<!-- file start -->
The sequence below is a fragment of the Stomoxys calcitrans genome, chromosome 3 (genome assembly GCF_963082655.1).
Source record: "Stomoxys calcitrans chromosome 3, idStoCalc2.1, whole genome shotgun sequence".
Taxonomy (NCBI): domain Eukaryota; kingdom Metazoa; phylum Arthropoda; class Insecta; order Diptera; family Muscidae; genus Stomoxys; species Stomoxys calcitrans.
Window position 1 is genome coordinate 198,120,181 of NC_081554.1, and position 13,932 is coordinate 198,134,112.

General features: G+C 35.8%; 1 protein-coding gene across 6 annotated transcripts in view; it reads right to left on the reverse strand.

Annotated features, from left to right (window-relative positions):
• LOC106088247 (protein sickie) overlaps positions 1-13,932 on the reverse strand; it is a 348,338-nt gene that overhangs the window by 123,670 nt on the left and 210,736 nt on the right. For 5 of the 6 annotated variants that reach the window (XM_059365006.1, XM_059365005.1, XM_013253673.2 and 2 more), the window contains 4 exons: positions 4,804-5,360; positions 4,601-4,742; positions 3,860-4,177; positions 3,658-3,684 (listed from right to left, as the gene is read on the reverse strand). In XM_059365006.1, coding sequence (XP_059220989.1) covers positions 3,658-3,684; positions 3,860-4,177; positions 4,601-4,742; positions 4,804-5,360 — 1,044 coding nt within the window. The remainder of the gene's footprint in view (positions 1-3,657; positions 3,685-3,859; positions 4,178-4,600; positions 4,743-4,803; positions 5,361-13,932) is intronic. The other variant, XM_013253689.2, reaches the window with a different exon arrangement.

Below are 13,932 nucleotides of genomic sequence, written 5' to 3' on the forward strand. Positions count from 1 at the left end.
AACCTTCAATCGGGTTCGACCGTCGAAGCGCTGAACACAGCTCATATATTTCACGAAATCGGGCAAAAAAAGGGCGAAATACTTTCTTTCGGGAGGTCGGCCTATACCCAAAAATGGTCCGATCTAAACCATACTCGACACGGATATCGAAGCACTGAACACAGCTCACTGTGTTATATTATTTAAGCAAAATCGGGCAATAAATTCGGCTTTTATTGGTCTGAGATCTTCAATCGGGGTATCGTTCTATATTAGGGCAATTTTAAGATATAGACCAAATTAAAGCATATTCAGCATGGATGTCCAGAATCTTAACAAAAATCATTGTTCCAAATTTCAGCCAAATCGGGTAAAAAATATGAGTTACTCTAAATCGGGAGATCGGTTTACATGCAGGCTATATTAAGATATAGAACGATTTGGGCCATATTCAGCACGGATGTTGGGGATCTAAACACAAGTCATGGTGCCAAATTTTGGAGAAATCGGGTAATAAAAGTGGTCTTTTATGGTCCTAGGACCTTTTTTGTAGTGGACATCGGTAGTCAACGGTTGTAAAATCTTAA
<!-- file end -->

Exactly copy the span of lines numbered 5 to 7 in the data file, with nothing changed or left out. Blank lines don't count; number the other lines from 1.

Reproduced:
General features: G+C 35.8%; 1 protein-coding gene across 6 annotated transcripts in view; it reads right to left on the reverse strand.

Annotated features, from left to right (window-relative positions):
• LOC106088247 (protein sickie) overlaps positions 1-13,932 on the reverse strand; it is a 348,338-nt gene that overhangs the window by 123,670 nt on the left and 210,736 nt on the right. For 5 of the 6 annotated variants that reach the window (XM_059365006.1, XM_059365005.1, XM_013253673.2 and 2 more), the window contains 4 exons: positions 4,804-5,360; positions 4,601-4,742; positions 3,860-4,177; positions 3,658-3,684 (listed from right to left, as the gene is read on the reverse strand). In XM_059365006.1, coding sequence (XP_059220989.1) covers positions 3,658-3,684; positions 3,860-4,177; positions 4,601-4,742; positions 4,804-5,360 — 1,044 coding nt within the window. The remainder of the gene's footprint in view (positions 1-3,657; positions 3,685-3,859; positions 4,178-4,600; positions 4,743-4,803; positions 5,361-13,932) is intronic. The other variant, XM_013253689.2, reaches the window with a different exon arrangement.